The Metropolitan Transportation Authority is chipping away at the projected deficit in its current five-year capital plan while Gov. Cuomo and the de Blasio Administration continued chipping away at each other over funding for the transit agency.

Weeks ago, before the end of the state Legislature’s session in June, MTA Chairman Thomas Prendergast said the agency was facing a $15 billion hole in a total capital budget of about $30 billion.

MTA fares went up this past spring and are scheduled to do so again in spring 2017.

Several adjustments in recent weeks lowered the projected deficit, which covers from the current year through fiscal year 2019.

In a July 23 letter to New York State Budget director Mary Beth Labate and New York City First Deputy Mayor Anthony Shorris, Prendergast offered a new financial plan that lowered the projected gap to $9.8 billion. The reduction is due in part, Prendergast said, to higher-than-projected fare revenue, efficiency improvements and what he termed aggressive cost-cutting measures.

And to almost no one’s surprise, the governor and the mayor are at odds over just who should come up with the money to fill the remaining hole.

Prendergast, in his letter of July 23, suggests that the city kick in more, and Gov. Cuomo, at a press conference later that day, agreed. Shorris and Amy Spitalnick, a spokeswoman for de Blasio, were pointing to Albany last week.

Prendergast suggested in his letter that the city add $200 million per year to the $657 million it already has pledged through FY 2019.

“City funding of the MTA’s operating and capital finance needs has been seriously deficient for many years despite the fact that 90 percent of the MTA’s daily customers are on MTA New York City Transit ... subway and bus services, and 80 percent of the MTA’s physical infrastructure is in New York City,” Prendergast wrote.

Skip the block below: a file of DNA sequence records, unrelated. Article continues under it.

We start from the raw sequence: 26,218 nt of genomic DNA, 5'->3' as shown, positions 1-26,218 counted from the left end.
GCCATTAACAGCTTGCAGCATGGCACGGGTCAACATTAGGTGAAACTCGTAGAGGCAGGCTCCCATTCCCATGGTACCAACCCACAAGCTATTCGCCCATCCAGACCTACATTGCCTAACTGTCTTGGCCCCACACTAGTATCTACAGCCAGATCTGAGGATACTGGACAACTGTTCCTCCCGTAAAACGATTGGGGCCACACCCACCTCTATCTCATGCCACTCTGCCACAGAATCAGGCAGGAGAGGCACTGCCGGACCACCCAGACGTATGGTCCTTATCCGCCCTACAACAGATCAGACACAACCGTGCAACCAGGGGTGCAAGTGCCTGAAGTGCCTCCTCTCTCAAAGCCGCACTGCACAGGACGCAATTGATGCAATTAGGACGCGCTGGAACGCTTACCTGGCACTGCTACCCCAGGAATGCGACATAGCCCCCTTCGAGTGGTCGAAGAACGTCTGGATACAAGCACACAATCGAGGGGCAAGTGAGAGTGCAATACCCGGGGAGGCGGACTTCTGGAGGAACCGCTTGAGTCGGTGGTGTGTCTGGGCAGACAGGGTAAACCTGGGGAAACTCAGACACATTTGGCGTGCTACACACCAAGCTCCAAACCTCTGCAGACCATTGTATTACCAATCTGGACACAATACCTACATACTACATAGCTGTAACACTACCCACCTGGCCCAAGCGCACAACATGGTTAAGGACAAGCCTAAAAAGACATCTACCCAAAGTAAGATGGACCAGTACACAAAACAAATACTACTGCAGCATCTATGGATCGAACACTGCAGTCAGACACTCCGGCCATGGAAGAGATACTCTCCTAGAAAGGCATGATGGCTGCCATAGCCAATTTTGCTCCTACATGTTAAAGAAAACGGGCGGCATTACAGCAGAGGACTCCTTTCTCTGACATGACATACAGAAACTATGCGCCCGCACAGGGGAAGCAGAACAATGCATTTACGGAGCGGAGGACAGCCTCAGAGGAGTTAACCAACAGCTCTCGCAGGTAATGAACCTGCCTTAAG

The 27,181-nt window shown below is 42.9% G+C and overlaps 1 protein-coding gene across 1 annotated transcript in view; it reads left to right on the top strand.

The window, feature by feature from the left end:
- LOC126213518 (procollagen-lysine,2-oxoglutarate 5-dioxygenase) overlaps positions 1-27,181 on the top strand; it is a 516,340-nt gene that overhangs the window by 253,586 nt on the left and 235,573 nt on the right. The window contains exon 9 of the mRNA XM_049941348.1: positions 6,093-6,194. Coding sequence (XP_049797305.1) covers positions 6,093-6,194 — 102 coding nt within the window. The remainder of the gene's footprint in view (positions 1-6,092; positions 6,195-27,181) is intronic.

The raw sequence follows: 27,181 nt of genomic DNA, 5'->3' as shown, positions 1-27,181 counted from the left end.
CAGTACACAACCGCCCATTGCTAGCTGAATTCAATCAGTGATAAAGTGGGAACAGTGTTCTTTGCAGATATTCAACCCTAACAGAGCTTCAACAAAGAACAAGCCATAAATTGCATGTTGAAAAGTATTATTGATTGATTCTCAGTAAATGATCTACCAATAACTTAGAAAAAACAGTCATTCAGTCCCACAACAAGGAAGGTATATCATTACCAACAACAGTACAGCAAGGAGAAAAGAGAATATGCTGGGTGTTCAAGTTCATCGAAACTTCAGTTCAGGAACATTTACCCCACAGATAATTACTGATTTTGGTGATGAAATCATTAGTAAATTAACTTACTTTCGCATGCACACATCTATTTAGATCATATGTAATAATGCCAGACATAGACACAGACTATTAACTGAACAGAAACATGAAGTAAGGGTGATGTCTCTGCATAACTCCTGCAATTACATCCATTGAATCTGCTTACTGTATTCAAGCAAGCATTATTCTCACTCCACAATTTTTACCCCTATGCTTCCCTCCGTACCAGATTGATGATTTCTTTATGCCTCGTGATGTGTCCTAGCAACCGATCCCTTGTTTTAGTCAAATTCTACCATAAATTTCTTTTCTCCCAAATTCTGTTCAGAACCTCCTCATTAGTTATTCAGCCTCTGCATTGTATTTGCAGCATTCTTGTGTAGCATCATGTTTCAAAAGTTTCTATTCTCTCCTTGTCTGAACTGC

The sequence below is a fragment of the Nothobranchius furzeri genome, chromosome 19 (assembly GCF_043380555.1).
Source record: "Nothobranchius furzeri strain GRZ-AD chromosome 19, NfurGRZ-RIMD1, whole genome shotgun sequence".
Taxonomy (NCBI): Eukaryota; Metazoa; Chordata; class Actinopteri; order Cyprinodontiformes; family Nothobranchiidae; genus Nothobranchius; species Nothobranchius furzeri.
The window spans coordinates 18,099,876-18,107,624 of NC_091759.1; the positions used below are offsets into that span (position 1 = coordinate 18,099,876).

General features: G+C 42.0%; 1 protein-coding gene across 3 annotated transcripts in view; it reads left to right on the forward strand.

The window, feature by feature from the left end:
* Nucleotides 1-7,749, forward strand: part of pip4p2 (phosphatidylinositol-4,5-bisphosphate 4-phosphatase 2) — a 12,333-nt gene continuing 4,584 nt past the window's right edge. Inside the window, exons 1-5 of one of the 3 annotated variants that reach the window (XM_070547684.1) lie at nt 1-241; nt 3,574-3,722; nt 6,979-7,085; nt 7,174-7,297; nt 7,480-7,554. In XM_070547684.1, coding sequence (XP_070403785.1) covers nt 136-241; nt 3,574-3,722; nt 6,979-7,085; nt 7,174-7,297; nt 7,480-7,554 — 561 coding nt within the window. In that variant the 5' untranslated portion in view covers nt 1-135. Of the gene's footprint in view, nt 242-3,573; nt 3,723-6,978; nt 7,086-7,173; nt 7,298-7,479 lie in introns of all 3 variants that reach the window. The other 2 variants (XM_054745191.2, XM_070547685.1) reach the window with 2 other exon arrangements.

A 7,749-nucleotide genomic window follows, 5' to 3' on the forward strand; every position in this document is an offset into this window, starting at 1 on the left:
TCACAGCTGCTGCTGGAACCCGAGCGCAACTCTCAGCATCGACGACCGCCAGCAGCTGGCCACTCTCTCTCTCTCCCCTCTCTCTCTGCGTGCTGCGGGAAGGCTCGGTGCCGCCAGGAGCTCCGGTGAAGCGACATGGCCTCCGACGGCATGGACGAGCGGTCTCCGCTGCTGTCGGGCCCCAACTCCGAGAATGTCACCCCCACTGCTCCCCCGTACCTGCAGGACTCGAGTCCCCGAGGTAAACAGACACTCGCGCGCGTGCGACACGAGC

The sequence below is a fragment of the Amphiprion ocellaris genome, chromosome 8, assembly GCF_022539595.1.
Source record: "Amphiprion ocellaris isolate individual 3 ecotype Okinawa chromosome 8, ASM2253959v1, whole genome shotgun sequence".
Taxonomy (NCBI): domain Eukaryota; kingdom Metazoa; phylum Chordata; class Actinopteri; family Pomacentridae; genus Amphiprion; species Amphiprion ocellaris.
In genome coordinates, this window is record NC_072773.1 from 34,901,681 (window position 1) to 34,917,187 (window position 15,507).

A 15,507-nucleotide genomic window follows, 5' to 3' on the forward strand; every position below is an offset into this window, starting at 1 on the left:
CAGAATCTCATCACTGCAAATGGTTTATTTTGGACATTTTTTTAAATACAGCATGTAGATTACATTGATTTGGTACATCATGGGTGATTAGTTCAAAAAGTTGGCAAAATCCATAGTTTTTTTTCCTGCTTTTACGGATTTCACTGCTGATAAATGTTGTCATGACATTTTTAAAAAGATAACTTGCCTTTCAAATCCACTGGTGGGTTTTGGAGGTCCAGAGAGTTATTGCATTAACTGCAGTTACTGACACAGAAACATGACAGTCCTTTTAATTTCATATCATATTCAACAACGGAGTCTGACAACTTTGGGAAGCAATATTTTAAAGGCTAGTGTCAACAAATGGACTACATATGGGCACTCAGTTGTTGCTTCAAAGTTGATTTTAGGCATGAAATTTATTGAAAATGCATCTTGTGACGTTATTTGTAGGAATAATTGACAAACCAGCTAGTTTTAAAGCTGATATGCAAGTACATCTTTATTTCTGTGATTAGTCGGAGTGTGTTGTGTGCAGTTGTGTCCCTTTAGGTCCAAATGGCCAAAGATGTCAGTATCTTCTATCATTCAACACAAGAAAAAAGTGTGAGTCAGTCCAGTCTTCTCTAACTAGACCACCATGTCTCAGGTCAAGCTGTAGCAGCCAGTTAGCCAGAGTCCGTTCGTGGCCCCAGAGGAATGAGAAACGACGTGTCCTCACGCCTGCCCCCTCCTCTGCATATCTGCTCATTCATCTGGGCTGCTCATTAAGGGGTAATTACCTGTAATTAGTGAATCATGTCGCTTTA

He also wrote that while fiscal necessity prompted lower city contributions in past years, over the last decade the city has greatly improved finances and larger revenue surpluses than the state.

Cuomo, in the text of a transcript obtained from his office, concurred.

“Historically, the city didn’t fund the MTA proportionately,” Cuomo said when questioned on the matter. “That’s because, historically, the city was broke.”

He too said the Big Apple’s financial condition is much better than it was back in the 1970s and ’80s, and that the MTA’s request still would leave the city paying about $3 billion to the state’s $8 billion in capital funding over five years.

“[S]o it is, I think, more than fair to the city,” he said.

Cuomo said he is adamantly opposed to fare increases beyond the one already scheduled for 2017 to close the gap.

Spitalnick pointed out that the $657 million already represents the city’s largest contribution ever.

“And as the Citizens Budget Commission and the Comptroller have made clear, New York City, through taxes, tolls and fares already contributes over 70 percent of the MTA’s operating budget,” she said in a statement to the Chronicle.

“We also appreciate the MTA’s effort to find savings in their capital plan without cutting vital projects or shifting the costs to riders, as well as the governor’s commitment to — for the first time — start to address the chronic underfunding of this vital state authority.”

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